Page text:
7.6 Statement "Dronfield is significantly lacking in green space, outdoor sports and children's play space."
The statement indicates the council is fully aware that the Dronfield area is already over-developed. Consequently, any further development is not sustainable as claimed. This plan proposes further environmental and well-being damage with the planned building on sports fields at Coal Aston and a golf course. This is the exact opposite of one of the requirements of sustainable development: "protecting and enhancing the environment".
Moreover, whilst proposing yet more development in Dronfield, the council make no commitment to rectify a situation it notes falls below current standards.
7.7 Statement "Overall, the town centre is performing well."
This statement does not reflect the situation in the civic centre where there are currently three empty units, three charity shops and a betting shop which make up 50% of the units.
7.7 The council acknowledges "the condition of the civic centre needs addressing" and should therefore state what level of funding it will provide to do so or how it will mandate developers, who will profit from building the proposed dwellings, to fund the necessary regeneration. The plan contains no commitment to address this issue. The plan completely fails to address the need to improve the infrastructure to accommodate the additional demand from the planned 860 additional dwellings.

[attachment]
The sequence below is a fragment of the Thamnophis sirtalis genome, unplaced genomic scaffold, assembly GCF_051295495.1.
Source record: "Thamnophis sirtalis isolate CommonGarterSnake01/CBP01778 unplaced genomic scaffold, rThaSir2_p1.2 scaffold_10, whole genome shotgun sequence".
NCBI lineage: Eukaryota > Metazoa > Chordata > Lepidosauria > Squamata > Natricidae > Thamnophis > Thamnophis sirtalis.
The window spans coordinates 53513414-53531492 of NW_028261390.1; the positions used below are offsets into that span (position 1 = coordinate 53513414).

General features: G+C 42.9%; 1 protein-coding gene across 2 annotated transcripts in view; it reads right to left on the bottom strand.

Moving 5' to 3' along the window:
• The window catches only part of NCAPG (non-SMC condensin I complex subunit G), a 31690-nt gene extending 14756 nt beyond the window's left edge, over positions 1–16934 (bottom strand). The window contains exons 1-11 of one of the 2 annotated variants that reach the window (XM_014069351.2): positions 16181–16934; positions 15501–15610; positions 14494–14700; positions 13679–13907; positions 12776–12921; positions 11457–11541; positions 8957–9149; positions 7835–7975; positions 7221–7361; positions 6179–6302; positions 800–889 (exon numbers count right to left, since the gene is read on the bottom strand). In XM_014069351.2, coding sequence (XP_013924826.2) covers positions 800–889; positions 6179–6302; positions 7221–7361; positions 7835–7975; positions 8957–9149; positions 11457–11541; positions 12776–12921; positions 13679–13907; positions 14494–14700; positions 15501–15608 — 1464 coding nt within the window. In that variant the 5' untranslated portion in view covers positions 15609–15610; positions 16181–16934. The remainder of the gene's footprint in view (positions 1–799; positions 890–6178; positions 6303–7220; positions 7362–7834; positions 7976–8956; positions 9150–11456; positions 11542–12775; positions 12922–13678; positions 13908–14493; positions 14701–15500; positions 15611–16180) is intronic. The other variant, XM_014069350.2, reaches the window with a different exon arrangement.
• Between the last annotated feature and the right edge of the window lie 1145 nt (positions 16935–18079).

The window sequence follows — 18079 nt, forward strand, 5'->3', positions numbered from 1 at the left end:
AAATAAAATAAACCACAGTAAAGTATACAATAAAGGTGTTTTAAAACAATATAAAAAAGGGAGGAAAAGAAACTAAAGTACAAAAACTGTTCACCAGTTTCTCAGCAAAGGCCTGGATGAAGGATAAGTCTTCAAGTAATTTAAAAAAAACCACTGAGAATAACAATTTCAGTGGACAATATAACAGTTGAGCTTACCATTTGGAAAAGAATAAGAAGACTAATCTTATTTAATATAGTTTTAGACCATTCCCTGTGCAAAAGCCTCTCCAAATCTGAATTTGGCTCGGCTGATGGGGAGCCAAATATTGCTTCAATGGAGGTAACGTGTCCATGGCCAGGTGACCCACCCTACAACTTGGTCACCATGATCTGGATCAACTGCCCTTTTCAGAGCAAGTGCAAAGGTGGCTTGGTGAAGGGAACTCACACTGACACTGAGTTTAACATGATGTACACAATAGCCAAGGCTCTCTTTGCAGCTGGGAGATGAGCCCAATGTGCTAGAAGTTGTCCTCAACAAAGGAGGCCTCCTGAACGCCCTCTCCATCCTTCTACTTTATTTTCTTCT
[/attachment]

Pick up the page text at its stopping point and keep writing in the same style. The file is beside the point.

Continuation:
7.8 Statement "but the spread out form of the town ... needs addressing in order to maintain the vitality and viability of the town centre".
Then state the council's plans to address the spread-out form of the town centre. Surely development outside the settlement development limits will increase the spread out form of the town?
Table 7.1 Item 1, first bullet: "review of bus services" without a stated commitment to act on the output does not result in the "Improvement of public transport"

Item 1, second bullet: is the council funding the proposed new link road to Callywhite Lane? If it is not, how will it be funded?

Item 1, fourth bullet: what does "Improved public realm" mean?

Item 1, fifth bullet: Explain how an "audit of vehicle speeds" improves balance between car and pedestrian space.

Item 3, bullet 1: "Improvement of the market offer" - how does the council propose to do this?

Item 4, bullet 1: Explain how "review and consolidation of previous audits" will result in making more of existing heritage assets.

Item 4, bullet 2: and what follow-up action will be implemented to secure new uses of historic buildings and spaces?
Policy SP1 Paragraph e(i) where does the council expect "proposals that maximise the benefits from, and protect and improve access to, the railway station" to come from if they are not included in the plan? This plan should include appropriate proposals, not rely on them coming from other sources. Define how the council will support these proposals. As it stands this statement is meaningless - there is no guarantee any proposals will be put forward and no quantification of the support the council will provide.

Paragraph e(iii): statement "Encourage proposals that facilitate the provision of new green space" is meaningless. The council will be fully aware that developers will seek to maximise profit by building as many dwellings as possible within regulatory constraints; they should be obligated to provide new green spaces.